Results for the Phase I study for the NR600 Implant seems to show that this retinal prosthesis is safe for patients that have end-stage retinitis pigmentosa (RP). This study is being conducted in Belgium, Italy and Israel and will involve 18-months of follow up. These patients also seemed to gain some visual capabilities after implantation of the NR600. The NR600 is an implant that does not use any wires. It uses the natural eye optics and retinal signals to help give the patient vision. This prosthesis also involves a set of eyeglasses that give the NR600 implant power and communication using infrared laser. This prosthesis uses electrodes that stimulate any healthy retinal cells in the eye. Two patients with RP who have gotten this prosthesis demonstrated at six-month follow up that they could recognize visual stimuli when the prosthesis was activated. They regained spatial vision, orientation and mobility capabilities.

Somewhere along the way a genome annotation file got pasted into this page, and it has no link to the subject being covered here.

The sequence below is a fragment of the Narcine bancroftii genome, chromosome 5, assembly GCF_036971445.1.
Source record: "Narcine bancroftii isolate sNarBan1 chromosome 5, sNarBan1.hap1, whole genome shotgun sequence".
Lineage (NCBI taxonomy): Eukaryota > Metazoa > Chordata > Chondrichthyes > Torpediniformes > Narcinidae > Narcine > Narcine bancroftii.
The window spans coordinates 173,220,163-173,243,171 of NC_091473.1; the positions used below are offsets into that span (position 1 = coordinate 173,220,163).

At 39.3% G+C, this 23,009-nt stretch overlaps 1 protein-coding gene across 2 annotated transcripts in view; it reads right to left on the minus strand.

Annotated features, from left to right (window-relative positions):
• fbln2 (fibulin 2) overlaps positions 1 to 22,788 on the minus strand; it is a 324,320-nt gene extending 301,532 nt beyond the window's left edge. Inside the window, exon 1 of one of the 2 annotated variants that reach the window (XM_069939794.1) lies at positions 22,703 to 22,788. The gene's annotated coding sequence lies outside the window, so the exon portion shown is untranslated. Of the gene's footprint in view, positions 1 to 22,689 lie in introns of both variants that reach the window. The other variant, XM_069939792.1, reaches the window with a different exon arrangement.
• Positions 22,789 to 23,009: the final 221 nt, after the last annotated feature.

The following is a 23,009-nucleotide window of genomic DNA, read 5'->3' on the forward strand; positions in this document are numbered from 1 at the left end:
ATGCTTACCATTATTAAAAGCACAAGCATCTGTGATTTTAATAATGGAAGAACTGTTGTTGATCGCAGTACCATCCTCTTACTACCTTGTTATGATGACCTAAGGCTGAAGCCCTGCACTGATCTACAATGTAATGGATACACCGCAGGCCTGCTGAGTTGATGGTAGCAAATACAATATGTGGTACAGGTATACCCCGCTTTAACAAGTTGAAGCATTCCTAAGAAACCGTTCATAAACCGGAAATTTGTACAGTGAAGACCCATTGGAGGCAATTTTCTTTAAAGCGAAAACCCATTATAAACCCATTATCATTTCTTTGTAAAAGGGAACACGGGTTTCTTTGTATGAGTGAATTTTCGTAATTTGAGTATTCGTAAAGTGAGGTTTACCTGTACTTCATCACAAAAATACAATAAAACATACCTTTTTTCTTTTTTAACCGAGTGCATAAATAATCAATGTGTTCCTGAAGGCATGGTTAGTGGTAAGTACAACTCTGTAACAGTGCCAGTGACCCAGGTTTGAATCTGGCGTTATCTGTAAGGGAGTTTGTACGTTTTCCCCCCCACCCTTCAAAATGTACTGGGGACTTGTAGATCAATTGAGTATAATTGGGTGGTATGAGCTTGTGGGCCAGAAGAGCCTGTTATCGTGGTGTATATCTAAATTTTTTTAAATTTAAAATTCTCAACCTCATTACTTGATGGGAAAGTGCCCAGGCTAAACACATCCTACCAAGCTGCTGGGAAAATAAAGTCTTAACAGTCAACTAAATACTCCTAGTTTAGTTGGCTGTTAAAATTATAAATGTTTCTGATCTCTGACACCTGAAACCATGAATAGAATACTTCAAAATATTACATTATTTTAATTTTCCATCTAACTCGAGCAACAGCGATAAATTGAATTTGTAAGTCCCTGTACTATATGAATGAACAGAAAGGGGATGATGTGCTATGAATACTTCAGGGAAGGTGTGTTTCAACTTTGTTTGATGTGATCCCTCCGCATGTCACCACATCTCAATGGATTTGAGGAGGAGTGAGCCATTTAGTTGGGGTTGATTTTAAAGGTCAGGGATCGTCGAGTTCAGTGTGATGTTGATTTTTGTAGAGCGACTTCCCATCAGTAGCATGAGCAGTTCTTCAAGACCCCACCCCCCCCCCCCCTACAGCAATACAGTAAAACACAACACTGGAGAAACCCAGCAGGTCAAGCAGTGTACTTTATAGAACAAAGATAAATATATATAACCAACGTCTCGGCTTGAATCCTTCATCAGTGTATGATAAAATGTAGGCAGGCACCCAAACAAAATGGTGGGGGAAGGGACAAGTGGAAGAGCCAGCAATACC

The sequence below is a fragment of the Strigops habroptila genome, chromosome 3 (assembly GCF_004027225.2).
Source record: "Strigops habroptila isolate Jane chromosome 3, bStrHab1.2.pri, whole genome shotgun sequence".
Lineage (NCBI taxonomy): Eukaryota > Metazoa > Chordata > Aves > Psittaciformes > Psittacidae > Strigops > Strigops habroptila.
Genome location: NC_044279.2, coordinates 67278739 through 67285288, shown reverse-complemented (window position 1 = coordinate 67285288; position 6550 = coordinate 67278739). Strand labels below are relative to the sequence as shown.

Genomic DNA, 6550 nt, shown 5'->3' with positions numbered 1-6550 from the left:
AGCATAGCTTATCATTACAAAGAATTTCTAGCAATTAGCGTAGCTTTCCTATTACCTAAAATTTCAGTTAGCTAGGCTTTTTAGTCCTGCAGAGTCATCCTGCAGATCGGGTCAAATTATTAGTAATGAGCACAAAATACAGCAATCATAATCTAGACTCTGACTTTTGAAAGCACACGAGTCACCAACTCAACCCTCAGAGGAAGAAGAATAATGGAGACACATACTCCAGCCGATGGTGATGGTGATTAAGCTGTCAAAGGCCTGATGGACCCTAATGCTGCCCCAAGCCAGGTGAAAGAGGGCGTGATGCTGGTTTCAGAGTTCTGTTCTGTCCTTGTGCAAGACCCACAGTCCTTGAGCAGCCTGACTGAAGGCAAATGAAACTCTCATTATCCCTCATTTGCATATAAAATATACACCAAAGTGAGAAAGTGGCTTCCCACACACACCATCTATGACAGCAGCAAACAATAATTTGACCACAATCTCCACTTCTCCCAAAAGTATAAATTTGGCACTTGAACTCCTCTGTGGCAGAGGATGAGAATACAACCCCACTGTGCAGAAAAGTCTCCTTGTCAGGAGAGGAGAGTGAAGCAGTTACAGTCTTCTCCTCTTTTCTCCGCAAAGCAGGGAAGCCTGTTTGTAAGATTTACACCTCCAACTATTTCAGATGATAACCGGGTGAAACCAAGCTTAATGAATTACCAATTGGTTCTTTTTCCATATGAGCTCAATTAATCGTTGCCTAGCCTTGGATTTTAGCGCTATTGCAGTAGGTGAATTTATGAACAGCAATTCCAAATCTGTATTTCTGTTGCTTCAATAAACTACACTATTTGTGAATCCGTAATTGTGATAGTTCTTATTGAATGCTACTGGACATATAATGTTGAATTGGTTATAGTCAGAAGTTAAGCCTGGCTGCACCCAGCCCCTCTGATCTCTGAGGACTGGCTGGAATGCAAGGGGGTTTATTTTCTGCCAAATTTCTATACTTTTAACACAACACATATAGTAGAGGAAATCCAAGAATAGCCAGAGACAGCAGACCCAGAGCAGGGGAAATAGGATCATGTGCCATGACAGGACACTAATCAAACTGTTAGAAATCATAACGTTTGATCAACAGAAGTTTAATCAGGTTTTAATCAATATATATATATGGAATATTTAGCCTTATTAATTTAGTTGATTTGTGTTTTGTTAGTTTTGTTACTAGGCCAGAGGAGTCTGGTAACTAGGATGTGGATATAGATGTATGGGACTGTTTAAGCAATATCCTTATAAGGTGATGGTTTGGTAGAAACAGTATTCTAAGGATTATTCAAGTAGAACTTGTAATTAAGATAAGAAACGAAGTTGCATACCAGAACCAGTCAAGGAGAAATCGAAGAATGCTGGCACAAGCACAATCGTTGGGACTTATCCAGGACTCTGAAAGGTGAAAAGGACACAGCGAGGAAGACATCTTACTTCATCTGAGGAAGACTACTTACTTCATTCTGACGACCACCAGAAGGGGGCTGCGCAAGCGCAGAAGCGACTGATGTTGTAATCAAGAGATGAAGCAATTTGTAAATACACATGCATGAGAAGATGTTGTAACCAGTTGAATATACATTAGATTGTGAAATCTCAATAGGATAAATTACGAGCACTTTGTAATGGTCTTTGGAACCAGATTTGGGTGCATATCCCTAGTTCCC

What this means for Usher syndrome: As vision loss from Usher syndrome is caused by retinitis pigmentosa, this prosthesis could be a potential therapy to help regain some sight. This is still in the early phases and researchers are still establishing safety and efficacy of the prosthesis, but this could be a possible solution to help individuals with RP gain back some sight.